The sale of a 20% stake in Jet Airways, the largest airline in India is the
first public offering in the country's buoyant aviation sector. The offering
which closed recently, was fully subscribed 10 minutes after the sale opened.
Foreign and domestic institutions together have bid for 20 times the portion of
Jet Airways shares on offer to them.
"The entire constellation of stars is aligned in Jet Airways's favour,"
Ravi Menon, head of investment banking for HSBC Securities and Capital Markets
(India), said of the response.
Investors are upbeat about Jet Airways because India's airline industry is
projected to grow by 25% annually over the next few years, said Kapil Kaul, vice
president of the Centre for Asia Pacific Aviation, an aviation industry
consultancy based in Sydney.
India's airlines carried only 15m passengers in the year through March 2004. But
analysts said the figure would rise by 5m a year or more for the next several
years. The Centre for Asia pacific Aviation said India, a country of more than
one billion people, will have 50m passengers by 2010.
Jet Airways, with 45% of the Indian market, is known for strong service and
punctual arrivals and departures. It was formed in 1993 to compete against the
monopoly of the state-owned Indian Airlines and overtook the government airline
within a decade.
But competition is heating up for both carriers, as several low-cost airlines
are luring more train-travelling Indians to the air. The first of these, Air
Deccan, is aggressively courting passengers in what many say is an underserved
market, and nearly a dozen more are in various stages of development.
Still, most investors have bid for Jet Airways share at the top end of the
pricing range, and at that price Jet airways would be valued at US$2.2bn.
According to Kaul, that would put Jet Airways's valuation on a par with the
leading airlines in the world.
Jet Airways said that the shares would be sold at 950 rupees to 1,125 rupees
each, or US$445m. The price of the shares is to be set after bids close.
Following the offering, the airline will be 80% owned by its chairman, Naresh
Goyal, a former travel agent.
State-run banks in India are given greater autonomy
India gave state-run banks greater operational freedom in a move analysts said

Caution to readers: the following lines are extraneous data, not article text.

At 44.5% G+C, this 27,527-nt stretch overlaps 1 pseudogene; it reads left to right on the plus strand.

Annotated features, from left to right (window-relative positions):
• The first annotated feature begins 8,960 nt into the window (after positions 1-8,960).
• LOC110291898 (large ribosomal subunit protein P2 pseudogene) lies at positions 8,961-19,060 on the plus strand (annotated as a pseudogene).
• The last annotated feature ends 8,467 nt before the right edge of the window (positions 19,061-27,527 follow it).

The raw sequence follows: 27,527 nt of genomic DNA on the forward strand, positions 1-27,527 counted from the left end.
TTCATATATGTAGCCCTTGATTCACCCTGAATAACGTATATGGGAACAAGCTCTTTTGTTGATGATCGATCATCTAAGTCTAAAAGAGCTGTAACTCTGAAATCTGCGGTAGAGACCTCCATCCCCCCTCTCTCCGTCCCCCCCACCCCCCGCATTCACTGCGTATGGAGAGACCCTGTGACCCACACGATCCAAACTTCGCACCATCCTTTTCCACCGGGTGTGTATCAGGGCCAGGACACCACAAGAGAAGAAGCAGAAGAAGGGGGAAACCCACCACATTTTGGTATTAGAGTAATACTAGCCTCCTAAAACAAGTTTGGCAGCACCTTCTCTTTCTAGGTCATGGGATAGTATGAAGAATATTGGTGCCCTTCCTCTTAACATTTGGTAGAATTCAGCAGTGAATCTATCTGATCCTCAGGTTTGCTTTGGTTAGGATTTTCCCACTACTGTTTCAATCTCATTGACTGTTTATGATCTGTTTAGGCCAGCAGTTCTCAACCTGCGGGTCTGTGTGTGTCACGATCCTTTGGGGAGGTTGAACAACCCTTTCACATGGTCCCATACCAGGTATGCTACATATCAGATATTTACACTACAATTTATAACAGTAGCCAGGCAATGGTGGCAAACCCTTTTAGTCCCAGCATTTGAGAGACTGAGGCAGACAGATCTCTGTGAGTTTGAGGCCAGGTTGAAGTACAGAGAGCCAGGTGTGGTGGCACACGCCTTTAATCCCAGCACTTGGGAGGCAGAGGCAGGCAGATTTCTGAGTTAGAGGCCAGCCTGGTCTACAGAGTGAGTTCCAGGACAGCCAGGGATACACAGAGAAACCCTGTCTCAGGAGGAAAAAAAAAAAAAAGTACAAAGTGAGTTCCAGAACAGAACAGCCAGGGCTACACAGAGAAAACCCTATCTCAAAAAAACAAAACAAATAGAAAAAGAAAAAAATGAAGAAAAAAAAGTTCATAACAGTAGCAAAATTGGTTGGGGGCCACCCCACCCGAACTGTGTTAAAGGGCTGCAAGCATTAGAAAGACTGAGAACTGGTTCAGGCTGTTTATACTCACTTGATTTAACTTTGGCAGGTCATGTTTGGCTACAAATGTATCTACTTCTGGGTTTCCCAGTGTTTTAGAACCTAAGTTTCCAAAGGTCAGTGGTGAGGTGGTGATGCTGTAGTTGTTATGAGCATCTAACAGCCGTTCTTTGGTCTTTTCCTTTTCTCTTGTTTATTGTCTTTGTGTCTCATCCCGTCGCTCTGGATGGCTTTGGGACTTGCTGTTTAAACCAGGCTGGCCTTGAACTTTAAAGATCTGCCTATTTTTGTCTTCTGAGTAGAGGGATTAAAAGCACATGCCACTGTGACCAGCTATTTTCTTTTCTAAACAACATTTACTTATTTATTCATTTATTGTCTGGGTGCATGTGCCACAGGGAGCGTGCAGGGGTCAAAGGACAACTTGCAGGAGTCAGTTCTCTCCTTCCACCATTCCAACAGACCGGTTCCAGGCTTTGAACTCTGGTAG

could improve efficiency across a sector dominated by government-backed firms,
the Wall Street Journal Europe reported recently.
Under the new guidelines, state-run banks will get the autonomy to set up
overseas branches or subsidiaries, exit from non-profitable ventures and acquire
domestic and foreign banks, a Finance Ministry official said.
"This is a step towards more freedom for government-run banks," the
official said. "It is in keeping with the spirit of the Common Minimum
Program," the ruling coalition's policy blueprint to strengthen state-run
banks and encourage them to tap the stock market to raise resources.
The official said that under the new banking blueprint, strong banks with bad
loans of less than 4% of total assets can draft their own human-resource
policies and pay higher salaries.
The government's move is another step toward overhauling India's financial
sector and deepening the liberalisation process that kicked off in 1991, when
the country embraced free-market reforms.
"It is positive for the sector and will improve banks' efficiency,"
said Imran Contractor, head of research at Stratcap Securities. "The
government mush now allow higher foreign direct investment (FDI) in the sector
and that will help consolidation."
State-run bank chiefs, who have been asking for greater management control,.
Cheered the measure and said it will help them tackle increasing competition and
"Overall, it is fantastic," said M S Kapur, chairman of Vijaya Bank.
"I am amazed at the amount of freedom the government has given us,
especially allowing us set pay scales. It will fasten the pace of